The Harmony Of The Gospels by St. Augustine
Chapter LXIX.--Of the Harmony Between the First Three Evangelists in Their Accounts of the Occasion on Which the Jews Asked the Lord by What Authority He Did These Things.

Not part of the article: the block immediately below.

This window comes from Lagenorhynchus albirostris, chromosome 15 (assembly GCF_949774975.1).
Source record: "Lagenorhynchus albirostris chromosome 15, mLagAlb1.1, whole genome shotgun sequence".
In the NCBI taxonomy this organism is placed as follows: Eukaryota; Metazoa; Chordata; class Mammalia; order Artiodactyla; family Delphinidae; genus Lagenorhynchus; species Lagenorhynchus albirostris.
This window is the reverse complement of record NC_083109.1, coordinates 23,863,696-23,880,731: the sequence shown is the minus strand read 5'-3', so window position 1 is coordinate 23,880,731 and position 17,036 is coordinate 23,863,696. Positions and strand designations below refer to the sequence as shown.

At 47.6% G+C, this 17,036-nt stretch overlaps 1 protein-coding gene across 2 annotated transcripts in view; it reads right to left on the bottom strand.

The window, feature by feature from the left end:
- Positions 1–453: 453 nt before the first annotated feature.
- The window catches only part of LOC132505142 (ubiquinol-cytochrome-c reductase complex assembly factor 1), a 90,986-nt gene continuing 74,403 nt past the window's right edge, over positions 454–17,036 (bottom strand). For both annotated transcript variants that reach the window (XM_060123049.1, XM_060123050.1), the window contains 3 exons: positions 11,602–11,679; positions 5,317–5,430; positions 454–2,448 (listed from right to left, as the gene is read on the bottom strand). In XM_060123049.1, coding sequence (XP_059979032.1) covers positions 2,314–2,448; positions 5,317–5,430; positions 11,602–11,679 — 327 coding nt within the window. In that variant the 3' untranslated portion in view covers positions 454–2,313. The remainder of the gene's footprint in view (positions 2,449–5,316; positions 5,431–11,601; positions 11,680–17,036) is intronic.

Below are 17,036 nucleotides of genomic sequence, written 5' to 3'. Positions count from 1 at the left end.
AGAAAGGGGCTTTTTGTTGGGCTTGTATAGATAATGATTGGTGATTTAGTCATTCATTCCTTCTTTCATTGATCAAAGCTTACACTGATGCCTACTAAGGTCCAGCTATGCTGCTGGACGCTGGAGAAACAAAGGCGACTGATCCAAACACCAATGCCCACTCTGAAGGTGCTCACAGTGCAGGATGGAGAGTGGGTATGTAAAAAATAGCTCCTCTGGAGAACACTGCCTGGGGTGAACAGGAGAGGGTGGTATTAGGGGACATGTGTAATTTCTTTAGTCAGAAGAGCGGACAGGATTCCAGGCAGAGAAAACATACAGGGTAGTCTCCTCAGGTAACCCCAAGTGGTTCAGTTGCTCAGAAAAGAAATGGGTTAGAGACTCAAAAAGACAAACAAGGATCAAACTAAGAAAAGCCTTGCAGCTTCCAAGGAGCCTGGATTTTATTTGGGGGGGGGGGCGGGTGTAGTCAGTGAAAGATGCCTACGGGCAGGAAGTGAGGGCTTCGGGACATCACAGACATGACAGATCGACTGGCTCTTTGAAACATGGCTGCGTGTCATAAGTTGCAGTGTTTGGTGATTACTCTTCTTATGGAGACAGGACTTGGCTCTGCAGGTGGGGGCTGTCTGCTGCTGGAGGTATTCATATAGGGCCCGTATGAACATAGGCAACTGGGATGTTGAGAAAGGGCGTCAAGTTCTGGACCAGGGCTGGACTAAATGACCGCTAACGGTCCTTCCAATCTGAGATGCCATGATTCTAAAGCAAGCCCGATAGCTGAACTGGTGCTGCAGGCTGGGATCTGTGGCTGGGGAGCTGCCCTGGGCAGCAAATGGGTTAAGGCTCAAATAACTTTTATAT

132. Matthew continues his narrative in the following terms: |And when He was come into the temple, the chief priests and the elders of the people came unto Him as He was teaching, and said, By what authority doest thou these things? and who gave thee this authority? And Jesus answered and said unto them, I also will ask you one thing, which if ye tell me, I in like wise will tell you by what authority I do these things. The baptism of John, whence was it?| and so on, down to the words, |Neither tell I you by what authority I do these things.| The other two, Mark and Luke, have also set forth this whole passage, and that, too, in almost as many words. Neither does there appear to be any discrepancy between them in regard to the order, the only exception being found in the circumstance of which I have spoken above, -- namely, that Matthew omits certain matters belonging to a different day, and has constructed his narrative with a connection which, were our attention not called [otherwise] to the fact, might lead to the supposition that he was still treating of the second day, where Mark deals with the third. Moreover, Luke has not appended his notice of this incident, as if he meant to go over the days in orderly succession; but after recording the expulsion of the sellers and buyers from the temple, he has passed by without notice all that is contained in the statements above -- His going out into Bethany, and His returning to the city, and what was done to the fig-tree, and the reply touching the power of faith which was made to the disciples when they marvelled. And then, after all these omissions, he has introduced the next section of his narrative in these terms: |And He taught daily in the temple. But the chief priests, and the scribes, and the chief of the people sought to destroy Him; and could not find what they might do: for all the people were very attentive to hear Him. And it came to pass, that on one of these days, as He taught the people in the temple, and preached the gospel, the chief priests and the scribes came upon Him, with the elders, and spake unto Him, saying, Tell us, by what authority doest thou these things?| and so on; all which the other two evangelists record in like manner. From this it is apparent that he is in no antagonism with the others, even with regard to the order; since what he states to have taken place |on one of those days,| may be understood to belong to that particular day on which they also have reported it to have occurred.